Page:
How much do bail bonds cost?

One of the first questions people ask when they are arrested and bail is set is “How much do bail bonds cost?” The answer to this question depends on a few different factors. Let’s break down what impacts the cost of bail, how bail bonds works, and what the typical fees are for getting a bail bond.

What affects the price of bail?

Bail is set by the judge and can vary greatly depending on a variety of factors. 

  • The type of crime that was committed. The more serious the crime, the higher the bail will be. 
  • The flight risk of the person. If it is believed that there is a high chance that the person will not show up for their court date, then the bail will be set higher. 
  • The history of the defendant. If you have a lengthy criminal history, then you’ll likely get stuck with a much higher bail.

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What is a bail bond?

When someone is arrested, they are taken to jail where they will await their trial. If the person cannot come up with the money to pay for their bail, they have the option to get a bail bond. A bail bond is a loan that is used to pay for the bail. The person who gets the bail bond pays a percentage of the bail to the bail bondsman as collateral. If the person does not show up for their court date, the collateral is forfeited and the bail bondsman keeps the money.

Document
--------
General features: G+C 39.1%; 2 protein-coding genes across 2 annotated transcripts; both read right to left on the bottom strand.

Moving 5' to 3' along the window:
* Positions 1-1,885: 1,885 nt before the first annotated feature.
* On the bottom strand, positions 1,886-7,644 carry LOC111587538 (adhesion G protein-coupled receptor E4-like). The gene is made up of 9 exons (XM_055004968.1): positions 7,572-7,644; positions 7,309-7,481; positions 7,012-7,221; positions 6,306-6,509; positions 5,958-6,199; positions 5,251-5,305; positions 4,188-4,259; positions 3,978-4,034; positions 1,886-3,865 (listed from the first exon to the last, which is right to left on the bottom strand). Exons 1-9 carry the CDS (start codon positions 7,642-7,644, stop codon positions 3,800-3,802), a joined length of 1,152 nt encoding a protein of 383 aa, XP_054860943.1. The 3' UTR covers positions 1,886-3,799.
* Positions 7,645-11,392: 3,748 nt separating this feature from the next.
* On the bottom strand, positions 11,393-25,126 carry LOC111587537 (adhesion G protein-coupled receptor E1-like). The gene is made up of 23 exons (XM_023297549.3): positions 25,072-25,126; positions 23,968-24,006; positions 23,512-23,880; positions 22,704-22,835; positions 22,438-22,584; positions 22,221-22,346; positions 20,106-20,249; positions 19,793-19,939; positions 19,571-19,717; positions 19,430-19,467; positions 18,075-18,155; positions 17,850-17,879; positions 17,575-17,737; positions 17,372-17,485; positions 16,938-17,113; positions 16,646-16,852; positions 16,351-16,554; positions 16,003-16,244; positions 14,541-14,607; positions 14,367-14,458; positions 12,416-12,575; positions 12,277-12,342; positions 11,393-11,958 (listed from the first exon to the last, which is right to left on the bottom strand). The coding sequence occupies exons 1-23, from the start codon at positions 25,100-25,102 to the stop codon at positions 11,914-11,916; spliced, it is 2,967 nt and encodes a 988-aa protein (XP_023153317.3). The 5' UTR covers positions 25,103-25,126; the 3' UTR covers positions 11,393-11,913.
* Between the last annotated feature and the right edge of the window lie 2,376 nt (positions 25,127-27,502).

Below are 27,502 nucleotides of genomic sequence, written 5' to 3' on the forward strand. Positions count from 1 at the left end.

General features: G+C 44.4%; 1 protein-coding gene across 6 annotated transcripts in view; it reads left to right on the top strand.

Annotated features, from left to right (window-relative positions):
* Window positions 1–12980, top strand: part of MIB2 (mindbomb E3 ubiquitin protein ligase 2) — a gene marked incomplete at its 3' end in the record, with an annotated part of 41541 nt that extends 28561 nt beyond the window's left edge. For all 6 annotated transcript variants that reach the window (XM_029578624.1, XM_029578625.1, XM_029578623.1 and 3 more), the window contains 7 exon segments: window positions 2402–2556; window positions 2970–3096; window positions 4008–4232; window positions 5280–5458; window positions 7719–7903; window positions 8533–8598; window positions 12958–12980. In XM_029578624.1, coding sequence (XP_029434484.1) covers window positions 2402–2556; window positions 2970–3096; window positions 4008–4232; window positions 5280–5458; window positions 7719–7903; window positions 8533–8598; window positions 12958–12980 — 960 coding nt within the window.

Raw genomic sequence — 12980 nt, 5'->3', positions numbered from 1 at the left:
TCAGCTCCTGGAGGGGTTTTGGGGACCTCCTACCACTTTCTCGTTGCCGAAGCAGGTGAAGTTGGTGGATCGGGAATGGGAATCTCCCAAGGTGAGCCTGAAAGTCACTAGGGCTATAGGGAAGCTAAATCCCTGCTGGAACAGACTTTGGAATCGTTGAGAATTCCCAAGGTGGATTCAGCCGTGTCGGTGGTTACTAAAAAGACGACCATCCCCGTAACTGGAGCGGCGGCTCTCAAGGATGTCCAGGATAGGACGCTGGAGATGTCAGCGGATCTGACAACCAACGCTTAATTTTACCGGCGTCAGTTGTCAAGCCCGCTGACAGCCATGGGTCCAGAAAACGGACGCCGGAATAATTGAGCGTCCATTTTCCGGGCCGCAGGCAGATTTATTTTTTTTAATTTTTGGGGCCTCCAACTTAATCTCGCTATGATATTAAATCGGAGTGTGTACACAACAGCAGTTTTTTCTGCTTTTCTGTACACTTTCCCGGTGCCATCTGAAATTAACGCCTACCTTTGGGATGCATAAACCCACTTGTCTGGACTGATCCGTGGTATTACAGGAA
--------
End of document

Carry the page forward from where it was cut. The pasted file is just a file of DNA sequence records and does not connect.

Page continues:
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How much do bail bonds cost?

The purpose of a bail bond is to ensure that the defendant appears in court. If the defendant does not appear, the court will forfeit the bail and issue a warrant for the defendant’s arrest. The bail bondsman will then use any collateral posted to cover the cost of tracking down and returning the defendant to custody. 

For this service, the bail bondsman charges a non-refundable fee. This fee is typically 10% of the total bail amount, but it can vary depending on the state and type of case. For example, in some states, the fee for a federal crime may be 15%.

In some cases, collateral may also be required in addition to the premium. Collateral is property that can be seized by the bail agent if the defendant does not show up for court. This could include things like cars, jewelry, or houses. 

Once collateral has been posted, the bail agent will usually work with the defendant to create a payment plan for the premium. Depending on state laws and regulations, there may be limitations on how much money can be charged for a premium.

Bailing someone out of jail can be an expensive endeavor but it does not have to break the bank. There are several things that affect the price of a bail bond including the severity of the crime, flight risk, ability to pay, and credit score. However, many companies offer financing options and discounts to make posting bail more affordable.

Looking for more bail bond resources?

We’ve got you covered. At Cowboy Bail Bonds, we help people throughout Kern County post bail fast, and we’d love to help you understand this process better. Check out our additional resources below and reach out to us if you have any lingering questions.